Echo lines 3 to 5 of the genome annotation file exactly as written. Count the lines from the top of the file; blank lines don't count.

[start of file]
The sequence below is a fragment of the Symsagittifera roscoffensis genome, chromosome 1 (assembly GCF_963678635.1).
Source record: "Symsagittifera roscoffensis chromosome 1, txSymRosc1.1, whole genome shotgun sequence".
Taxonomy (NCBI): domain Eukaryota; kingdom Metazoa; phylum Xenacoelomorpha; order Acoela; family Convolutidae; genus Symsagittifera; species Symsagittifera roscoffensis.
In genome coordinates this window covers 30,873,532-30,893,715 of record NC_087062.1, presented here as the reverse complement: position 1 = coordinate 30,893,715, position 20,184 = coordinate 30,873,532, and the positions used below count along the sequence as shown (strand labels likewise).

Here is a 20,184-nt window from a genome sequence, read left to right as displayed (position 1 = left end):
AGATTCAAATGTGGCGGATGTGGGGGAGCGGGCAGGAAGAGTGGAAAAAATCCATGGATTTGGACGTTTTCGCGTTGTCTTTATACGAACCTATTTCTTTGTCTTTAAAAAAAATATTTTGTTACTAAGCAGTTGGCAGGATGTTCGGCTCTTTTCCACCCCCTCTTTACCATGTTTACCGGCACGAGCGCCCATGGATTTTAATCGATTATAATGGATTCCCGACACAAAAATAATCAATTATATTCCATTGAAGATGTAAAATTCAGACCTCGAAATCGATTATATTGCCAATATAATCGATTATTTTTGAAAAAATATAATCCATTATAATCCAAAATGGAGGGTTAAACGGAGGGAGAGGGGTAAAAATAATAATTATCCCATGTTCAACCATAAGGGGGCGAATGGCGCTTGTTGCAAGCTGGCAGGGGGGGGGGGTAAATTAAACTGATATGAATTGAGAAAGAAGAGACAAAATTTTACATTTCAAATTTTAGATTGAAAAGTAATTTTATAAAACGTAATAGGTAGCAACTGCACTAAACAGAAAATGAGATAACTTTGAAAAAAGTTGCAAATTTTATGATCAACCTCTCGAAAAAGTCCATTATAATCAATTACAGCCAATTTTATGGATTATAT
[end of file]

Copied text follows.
Taxonomy (NCBI): domain Eukaryota; kingdom Metazoa; phylum Xenacoelomorpha; order Acoela; family Convolutidae; genus Symsagittifera; species Symsagittifera roscoffensis.
In genome coordinates this window covers 30,873,532-30,893,715 of record NC_087062.1, presented here as the reverse complement: position 1 = coordinate 30,893,715, position 20,184 = coordinate 30,873,532, and the positions used below count along the sequence as shown (strand labels likewise).

Here is a 20,184-nt window from a genome sequence, read left to right as displayed (position 1 = left end):